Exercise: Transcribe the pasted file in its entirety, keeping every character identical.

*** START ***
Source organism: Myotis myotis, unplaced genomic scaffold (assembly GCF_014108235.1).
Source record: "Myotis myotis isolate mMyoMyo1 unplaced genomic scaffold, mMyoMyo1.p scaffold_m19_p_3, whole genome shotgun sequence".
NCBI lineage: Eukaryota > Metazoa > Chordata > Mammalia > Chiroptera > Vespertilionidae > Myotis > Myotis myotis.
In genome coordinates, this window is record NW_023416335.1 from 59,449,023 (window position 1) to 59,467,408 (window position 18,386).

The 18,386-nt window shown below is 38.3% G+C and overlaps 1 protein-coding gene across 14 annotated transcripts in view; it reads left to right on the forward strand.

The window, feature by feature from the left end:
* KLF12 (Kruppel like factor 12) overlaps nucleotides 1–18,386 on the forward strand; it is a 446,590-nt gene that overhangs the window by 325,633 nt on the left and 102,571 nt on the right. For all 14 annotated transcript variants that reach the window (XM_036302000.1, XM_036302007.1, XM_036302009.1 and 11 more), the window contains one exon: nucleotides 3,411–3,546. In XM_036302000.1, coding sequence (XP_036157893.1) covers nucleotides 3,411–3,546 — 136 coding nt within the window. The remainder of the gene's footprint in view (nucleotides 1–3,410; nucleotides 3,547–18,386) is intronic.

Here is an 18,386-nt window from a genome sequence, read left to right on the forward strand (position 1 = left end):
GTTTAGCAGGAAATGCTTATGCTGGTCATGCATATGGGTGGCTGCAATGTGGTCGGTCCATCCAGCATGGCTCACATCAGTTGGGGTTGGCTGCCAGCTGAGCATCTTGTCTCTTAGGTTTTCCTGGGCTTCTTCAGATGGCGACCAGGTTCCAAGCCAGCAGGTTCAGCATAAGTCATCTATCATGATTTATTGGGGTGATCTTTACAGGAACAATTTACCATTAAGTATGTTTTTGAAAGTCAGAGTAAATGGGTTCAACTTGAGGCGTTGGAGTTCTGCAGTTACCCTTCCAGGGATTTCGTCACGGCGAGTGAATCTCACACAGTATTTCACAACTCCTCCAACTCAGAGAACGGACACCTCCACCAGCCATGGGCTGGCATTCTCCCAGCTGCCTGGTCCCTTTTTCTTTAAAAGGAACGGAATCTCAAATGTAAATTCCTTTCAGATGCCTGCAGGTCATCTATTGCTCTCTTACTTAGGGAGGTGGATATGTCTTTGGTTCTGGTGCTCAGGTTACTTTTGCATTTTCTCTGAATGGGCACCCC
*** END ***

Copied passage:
Source organism: Myotis myotis, unplaced genomic scaffold (assembly GCF_014108235.1).
Source record: "Myotis myotis isolate mMyoMyo1 unplaced genomic scaffold, mMyoMyo1.p scaffold_m19_p_3, whole genome shotgun sequence".
NCBI lineage: Eukaryota > Metazoa > Chordata > Mammalia > Chiroptera > Vespertilionidae > Myotis > Myotis myotis.
In genome coordinates, this window is record NW_023416335.1 from 59,449,023 (window position 1) to 59,467,408 (window position 18,386).

The 18,386-nt window shown below is 38.3% G+C and overlaps 1 protein-coding gene across 14 annotated transcripts in view; it reads left to right on the forward strand.

The window, feature by feature from the left end:
* KLF12 (Kruppel like factor 12) overlaps nucleotides 1–18,386 on the forward strand; it is a 446,590-nt gene that overhangs the window by 325,633 nt on the left and 102,571 nt on the right. For all 14 annotated transcript variants that reach the window (XM_036302000.1, XM_036302007.1, XM_036302009.1 and 11 more), the window contains one exon: nucleotides 3,411–3,546. In XM_036302000.1, coding sequence (XP_036157893.1) covers nucleotides 3,411–3,546 — 136 coding nt within the window. The remainder of the gene's footprint in view (nucleotides 1–3,410; nucleotides 3,547–18,386) is intronic.

Here is an 18,386-nt window from a genome sequence, read left to right on the forward strand (position 1 = left end):
GTTTAGCAGGAAATGCTTATGCTGGTCATGCATATGGGTGGCTGCAATGTGGTCGGTCCATCCAGCATGGCTCACATCAGTTGGGGTTGGCTGCCAGCTGAGCATCTTGTCTCTTAGGTTTTCCTGGGCTTCTTCAGATGGCGACCAGGTTCCAAGCCAGCAGGTTCAGCATAAGTCATCTATCATGATTTATTGGGGTGATCTTTACAGGAACAATTTACCATTAAGTATGTTTTTGAAAGTCAGAGTAAATGGGTTCAACTTGAGGCGTTGGAGTTCTGCAGTTACCCTTCCAGGGATTTCGTCACGGCGAGTGAATCTCACACAGTATTTCACAACTCCTCCAACTCAGAGAACGGACACCTCCACCAGCCATGGGCTGGCATTCTCCCAGCTGCCTGGTCCCTTTTTCTTTAAAAGGAACGGAATCTCAAATGTAAATTCCTTTCAGATGCCTGCAGGTCATCTATTGCTCTCTTACTTAGGGAGGTGGATATGTCTTTGGTTCTGGTGCTCAGGTTACTTTTGCATTTTCTCTGAATGGGCACCCC